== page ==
08 January, 2016

Norton Updates Classic Dominator Bike


Just the very mention of the name Norton is enough to send classic motorbike buffs back through the mists of time to the golden age of motorcycling.

Now, the celebrated British motorbike manufacturer is giving modern-day bikers a taste of this nostalgia by reviving one of its most popular models.

It has been announced that the Dominator is getting an update for the new year.

The 2016 Dominator

You will have two models to choose from: the Dominator and the Dominator SS.Norton bike being ridden to race glory in the 1950s

The former will set you back around £21,087, while the limited-edition SS will be in the region of £26,334.

They offer the best of both worlds - all the traditional magic bikers have come to expect from Norton over the years, complete with parallel twin-cylinder motors, but with added 21st-century components.

The pair features:

  • The latest radial-mounted Brembo disc brakes
  • Single rear-shock suspension and inverted forks both from Öhlins
  • Vintage-style wire-spoke wheels on modern Dunlop radial tyres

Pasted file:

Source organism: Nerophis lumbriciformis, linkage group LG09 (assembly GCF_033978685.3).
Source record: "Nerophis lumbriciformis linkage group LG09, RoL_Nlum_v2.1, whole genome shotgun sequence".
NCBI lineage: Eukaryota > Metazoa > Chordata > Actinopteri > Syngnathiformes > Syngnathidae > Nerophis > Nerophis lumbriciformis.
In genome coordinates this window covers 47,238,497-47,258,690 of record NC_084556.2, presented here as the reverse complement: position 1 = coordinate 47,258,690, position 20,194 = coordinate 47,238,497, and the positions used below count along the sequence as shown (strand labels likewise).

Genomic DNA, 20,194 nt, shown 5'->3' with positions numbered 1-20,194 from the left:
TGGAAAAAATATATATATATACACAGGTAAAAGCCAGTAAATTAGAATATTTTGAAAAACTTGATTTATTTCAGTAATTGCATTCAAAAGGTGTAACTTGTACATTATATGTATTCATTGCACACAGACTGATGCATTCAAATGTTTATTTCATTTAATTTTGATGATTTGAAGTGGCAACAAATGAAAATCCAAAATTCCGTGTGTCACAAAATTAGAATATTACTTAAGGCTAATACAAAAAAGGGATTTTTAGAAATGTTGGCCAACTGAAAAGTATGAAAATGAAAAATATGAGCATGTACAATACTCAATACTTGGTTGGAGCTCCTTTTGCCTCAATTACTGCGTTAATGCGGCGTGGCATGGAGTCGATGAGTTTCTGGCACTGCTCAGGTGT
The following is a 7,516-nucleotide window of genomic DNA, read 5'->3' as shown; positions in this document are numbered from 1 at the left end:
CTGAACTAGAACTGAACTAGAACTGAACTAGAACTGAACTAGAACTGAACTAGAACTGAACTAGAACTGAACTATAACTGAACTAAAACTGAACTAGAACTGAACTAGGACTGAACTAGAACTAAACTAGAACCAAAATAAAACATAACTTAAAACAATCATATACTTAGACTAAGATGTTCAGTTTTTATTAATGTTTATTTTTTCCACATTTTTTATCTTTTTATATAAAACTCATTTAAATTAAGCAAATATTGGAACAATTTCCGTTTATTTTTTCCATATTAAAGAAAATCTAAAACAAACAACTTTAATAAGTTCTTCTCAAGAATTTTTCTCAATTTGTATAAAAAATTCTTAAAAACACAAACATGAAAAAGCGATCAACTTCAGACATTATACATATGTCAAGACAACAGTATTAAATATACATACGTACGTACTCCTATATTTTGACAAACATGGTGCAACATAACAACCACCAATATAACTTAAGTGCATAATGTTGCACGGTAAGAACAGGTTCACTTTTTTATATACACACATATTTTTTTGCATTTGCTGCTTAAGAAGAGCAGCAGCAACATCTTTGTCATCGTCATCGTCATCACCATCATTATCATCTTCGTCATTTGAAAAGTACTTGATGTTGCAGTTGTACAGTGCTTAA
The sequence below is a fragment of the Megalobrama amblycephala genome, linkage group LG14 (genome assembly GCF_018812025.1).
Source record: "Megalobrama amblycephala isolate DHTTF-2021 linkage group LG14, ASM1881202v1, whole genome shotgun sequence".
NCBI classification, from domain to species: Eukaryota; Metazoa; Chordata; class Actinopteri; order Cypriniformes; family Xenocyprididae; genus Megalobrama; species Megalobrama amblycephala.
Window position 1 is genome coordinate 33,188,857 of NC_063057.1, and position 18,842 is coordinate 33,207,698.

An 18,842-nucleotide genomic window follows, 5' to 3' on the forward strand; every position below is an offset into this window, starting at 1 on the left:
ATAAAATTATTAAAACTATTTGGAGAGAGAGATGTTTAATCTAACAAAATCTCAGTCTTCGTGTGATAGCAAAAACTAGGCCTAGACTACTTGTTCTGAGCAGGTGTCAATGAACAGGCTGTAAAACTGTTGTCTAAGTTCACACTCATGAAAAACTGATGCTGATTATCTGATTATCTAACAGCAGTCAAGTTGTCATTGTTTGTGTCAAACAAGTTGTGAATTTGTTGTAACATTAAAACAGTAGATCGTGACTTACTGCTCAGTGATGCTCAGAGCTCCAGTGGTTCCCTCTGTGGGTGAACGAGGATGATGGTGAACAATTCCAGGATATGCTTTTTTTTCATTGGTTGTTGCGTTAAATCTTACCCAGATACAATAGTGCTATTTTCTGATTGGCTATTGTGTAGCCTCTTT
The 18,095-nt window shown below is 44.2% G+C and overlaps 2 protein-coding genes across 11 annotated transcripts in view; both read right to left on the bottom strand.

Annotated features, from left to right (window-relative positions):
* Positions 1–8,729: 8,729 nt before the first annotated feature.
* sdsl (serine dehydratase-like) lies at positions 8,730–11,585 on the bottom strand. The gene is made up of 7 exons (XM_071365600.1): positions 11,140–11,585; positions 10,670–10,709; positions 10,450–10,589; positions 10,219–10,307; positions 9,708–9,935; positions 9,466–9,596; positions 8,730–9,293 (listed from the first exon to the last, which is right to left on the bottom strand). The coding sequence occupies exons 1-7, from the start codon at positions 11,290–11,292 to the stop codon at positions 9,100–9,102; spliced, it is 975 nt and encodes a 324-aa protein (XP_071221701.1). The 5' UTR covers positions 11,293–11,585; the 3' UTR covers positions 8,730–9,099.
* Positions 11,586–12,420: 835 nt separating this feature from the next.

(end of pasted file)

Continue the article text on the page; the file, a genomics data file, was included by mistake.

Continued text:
The SS also comes with a hand-crafted fuel tank, using aluminium instead of the traditional plastic.

The Dominator - a potted history

  • 1947: Bert Hopwood designs the original
  • 1949: It first goes on sale
  • 1960/61: Norton adapts the twin-cylinder Dominator 650cc street cycle for racing, but it still comes second best to its Manx stablemate. Doug Hele, Norton’s chief engineer, wants to give the model extra oomph and develops the new, lighter Domiracer. Its vital stats include 8,000 rpm and 55bhp
  • 1962: The Domiracer project is scrapped after fleeting success at Thruxton and the Isle of Man
  • 2012: Norton’s limited-edition reprise of the Domiracer is critically acclaimed. Fifty 961cc twin-cylinder racers are built

Norton down the ages

  • 1898: James “Pa” Lansdowne Norton launches his bike parts and fittings manufacturing firm
  • 1902: Norton makes its first bikes, using Swiss and French engines
  • 1907: Rem Fowler initiates Norton’s legendary racing legacy by piloting one of its bikes to Isle of Man TT glory
  • 1937-45: Makes around 100,000 side-valve bikes to help the Second World War effort
  • 1947-54: Wins an Isle of Man TT Senior TT race every year in this period
  • 1961: Its iconic, multi-award-winning Commando machine is launched, selling more than 500,000 over a decade
  • 2008: Norton moves to its current Derby-based Donington Hall HQ